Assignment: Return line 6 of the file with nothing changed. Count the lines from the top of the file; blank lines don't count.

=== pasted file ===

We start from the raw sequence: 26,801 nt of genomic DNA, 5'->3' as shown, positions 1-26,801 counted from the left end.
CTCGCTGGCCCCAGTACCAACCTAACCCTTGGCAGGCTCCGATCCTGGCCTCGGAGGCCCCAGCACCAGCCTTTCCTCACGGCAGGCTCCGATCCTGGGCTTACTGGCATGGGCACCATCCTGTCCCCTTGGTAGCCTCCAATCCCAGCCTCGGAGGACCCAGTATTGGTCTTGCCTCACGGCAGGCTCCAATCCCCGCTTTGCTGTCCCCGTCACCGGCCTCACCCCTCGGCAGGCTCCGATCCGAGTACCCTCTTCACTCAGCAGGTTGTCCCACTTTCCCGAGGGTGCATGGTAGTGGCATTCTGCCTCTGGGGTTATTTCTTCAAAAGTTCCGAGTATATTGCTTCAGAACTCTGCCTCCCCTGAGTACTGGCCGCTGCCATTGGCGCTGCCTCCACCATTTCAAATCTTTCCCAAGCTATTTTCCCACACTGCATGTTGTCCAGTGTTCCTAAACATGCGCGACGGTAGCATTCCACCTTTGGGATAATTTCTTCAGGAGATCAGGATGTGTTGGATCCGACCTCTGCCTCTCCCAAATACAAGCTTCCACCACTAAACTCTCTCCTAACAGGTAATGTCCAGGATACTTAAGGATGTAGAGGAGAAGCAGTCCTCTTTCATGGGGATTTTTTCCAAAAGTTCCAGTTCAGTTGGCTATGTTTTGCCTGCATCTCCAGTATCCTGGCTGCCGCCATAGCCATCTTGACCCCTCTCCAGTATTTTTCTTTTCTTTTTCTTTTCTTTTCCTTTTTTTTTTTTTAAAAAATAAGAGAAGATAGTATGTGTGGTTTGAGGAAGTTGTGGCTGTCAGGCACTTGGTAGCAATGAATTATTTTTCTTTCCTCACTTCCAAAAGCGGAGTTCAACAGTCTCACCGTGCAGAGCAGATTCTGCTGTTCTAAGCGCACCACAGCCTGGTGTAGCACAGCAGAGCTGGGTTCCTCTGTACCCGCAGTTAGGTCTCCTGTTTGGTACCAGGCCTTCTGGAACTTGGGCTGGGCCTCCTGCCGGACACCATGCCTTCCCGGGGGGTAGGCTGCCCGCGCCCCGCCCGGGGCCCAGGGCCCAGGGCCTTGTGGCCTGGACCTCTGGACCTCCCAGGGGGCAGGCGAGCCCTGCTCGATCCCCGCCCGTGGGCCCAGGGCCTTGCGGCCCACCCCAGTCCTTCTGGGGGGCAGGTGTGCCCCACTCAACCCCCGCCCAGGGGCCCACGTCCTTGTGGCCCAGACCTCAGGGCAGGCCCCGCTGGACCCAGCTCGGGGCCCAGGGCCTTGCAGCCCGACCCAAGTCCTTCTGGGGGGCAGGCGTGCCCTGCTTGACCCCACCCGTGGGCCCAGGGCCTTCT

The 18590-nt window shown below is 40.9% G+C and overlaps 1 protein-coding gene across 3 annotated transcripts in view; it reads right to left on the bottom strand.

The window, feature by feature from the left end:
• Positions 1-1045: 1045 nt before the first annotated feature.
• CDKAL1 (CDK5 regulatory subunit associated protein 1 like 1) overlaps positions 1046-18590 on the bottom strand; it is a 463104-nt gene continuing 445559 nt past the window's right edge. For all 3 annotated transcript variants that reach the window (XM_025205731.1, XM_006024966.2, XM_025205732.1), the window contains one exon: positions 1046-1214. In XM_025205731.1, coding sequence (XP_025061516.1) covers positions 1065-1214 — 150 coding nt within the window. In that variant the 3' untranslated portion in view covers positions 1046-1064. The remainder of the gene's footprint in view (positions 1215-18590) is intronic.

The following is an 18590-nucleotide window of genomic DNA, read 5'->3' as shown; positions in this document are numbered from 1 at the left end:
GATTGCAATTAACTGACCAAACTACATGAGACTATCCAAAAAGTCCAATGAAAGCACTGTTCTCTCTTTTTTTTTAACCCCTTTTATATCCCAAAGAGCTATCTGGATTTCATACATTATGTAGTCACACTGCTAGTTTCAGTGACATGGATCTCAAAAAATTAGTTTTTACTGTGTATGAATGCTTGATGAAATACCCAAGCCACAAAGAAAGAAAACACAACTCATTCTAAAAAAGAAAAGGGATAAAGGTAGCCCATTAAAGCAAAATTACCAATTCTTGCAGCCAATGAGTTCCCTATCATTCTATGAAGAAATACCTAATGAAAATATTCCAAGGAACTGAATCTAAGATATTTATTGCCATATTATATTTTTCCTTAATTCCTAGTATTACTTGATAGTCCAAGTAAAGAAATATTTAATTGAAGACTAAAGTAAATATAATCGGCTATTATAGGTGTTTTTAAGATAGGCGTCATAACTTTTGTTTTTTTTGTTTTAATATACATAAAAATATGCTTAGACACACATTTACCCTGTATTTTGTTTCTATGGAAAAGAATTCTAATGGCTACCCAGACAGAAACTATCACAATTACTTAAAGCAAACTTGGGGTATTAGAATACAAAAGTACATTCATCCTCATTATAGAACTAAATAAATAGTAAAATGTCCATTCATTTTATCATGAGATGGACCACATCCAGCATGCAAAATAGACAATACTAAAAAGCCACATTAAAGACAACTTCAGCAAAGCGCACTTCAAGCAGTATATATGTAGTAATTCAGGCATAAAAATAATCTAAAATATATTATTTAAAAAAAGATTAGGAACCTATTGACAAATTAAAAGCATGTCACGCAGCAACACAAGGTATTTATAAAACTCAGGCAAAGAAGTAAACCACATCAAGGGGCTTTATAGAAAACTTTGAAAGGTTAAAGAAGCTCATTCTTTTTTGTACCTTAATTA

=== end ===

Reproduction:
• CDKAL1 (CDK5 regulatory subunit associated protein 1 like 1) overlaps positions 1046-18590 on the bottom strand; it is a 463104-nt gene continuing 445559 nt past the window's right edge. For all 3 annotated transcript variants that reach the window (XM_025205731.1, XM_006024966.2, XM_025205732.1), the window contains one exon: positions 1046-1214. In XM_025205731.1, coding sequence (XP_025061516.1) covers positions 1065-1214 — 150 coding nt within the window. In that variant the 3' untranslated portion in view covers positions 1046-1064. The remainder of the gene's footprint in view (positions 1215-18590) is intronic.